New SFO Terminal (T2) = Good Design

(photo courtesy of SFO)
Written by Maura Parente, FabCab Marketing and Design

After recently flying out of San Francisco Airport’s new domestic terminal, the first LEED Gold certified terminal in the country, I acknowledged an unusual movement my mouth seemed to be making, considering I was at an airport…I was smiling.

SFO is notorious for long security lines and it was a pleasant surprise to arrive at the newly opened Terminal 2, or T2, and not be daunted by a sea of travelers. T2 was designed to efficiently and comfortably move people and only houses two airlines – Virgin America and American Airlines.

After passing through security, I was ushered into a space that incited the smile. I had happened upon giant jellyfish-esque pieces of string art swaying from the ceiling. They were whimsical and embodied the adventurous attitude of San Francisco. Other than the colorful jellyfish, the terminal is white and has a new-agey feel. Long clerestory windows pulled in natural light, flooding the space and my smile continued even when I passed the bathrooms. Universal Design can apply to elements other than spaces and when I saw the signage for the bathrooms, I liked what I saw – large, clear, directional signage that was FUN and attractive.

The terminal’s principal architect, Arthur Gensler got many things right and succeeded in fusing clean inspirational architecture and funky art from local to international artists. After looking into the project more, I came across the project design brief, which was equally as impressive. The brief was a collaborative effort by SFO/Turner/Gensler and discussed innovative concepts such as:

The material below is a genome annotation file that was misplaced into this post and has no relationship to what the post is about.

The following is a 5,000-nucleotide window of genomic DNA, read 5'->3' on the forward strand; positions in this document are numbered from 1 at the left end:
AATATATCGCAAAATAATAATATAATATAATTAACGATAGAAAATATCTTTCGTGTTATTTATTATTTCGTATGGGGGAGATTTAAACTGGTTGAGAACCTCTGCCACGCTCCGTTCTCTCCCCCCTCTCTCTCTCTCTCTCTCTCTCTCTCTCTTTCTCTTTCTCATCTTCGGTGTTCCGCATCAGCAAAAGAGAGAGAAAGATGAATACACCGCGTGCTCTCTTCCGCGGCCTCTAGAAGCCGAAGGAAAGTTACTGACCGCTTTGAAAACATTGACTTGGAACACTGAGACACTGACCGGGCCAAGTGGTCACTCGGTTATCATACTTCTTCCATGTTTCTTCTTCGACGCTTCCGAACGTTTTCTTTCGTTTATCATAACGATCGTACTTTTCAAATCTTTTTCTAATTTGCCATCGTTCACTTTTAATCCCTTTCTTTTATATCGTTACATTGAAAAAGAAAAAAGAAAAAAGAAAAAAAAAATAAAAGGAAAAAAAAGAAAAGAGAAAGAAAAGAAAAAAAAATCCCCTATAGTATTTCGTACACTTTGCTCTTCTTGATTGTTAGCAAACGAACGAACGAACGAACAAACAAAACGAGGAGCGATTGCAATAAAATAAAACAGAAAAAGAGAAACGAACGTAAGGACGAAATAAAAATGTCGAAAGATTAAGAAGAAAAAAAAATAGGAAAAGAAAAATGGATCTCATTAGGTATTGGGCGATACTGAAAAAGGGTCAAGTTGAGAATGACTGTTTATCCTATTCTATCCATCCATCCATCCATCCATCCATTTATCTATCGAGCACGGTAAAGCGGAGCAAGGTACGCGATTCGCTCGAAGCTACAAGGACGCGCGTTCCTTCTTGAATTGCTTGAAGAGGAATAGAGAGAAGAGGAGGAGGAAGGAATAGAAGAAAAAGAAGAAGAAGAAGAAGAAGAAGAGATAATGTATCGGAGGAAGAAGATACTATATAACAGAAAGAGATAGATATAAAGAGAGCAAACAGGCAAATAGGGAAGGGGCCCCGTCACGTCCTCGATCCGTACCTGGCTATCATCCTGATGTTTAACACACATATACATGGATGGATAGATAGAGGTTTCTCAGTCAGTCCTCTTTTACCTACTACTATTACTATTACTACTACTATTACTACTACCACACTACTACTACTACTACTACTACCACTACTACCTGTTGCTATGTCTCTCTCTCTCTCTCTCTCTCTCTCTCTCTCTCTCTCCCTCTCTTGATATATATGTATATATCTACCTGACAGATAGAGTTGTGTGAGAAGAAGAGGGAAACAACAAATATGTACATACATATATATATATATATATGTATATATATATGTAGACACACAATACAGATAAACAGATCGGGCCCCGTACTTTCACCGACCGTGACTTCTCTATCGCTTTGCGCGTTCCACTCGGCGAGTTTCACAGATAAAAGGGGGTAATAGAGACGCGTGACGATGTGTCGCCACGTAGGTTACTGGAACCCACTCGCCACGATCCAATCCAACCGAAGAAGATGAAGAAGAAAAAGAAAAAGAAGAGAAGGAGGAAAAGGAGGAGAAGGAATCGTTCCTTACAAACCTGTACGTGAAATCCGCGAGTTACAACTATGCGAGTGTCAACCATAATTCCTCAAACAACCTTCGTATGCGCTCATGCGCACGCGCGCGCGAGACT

• Creating an emphasis on service, hospitality and comfort
  • “De-stressing travel in a pat-down world”
  • Providing world-renowned local food
  • Completing a multi-modal hub connected to public transportation
  • Removing complexity by designing spaces to be intuitive and naturally lit

A variety of seating and lounge areas are innate to the architecture and Silicon Valley’s influence is apparent in the computer cafe areas and standing bars. I also ran into countless eco-conscious practices (such as refillable water bottle stations and compost areas) and relished the atmosphere that encapsulated San Francisco’s diverse charm.

Not surprisingly, I’m looking forward to my next trip to T2.

1 thought on “New SFO Terminal (T2) = Good Design”

  1. Maura – what an interesting and positively informative article! I hope I get to pass through T2 in the next 6 months!

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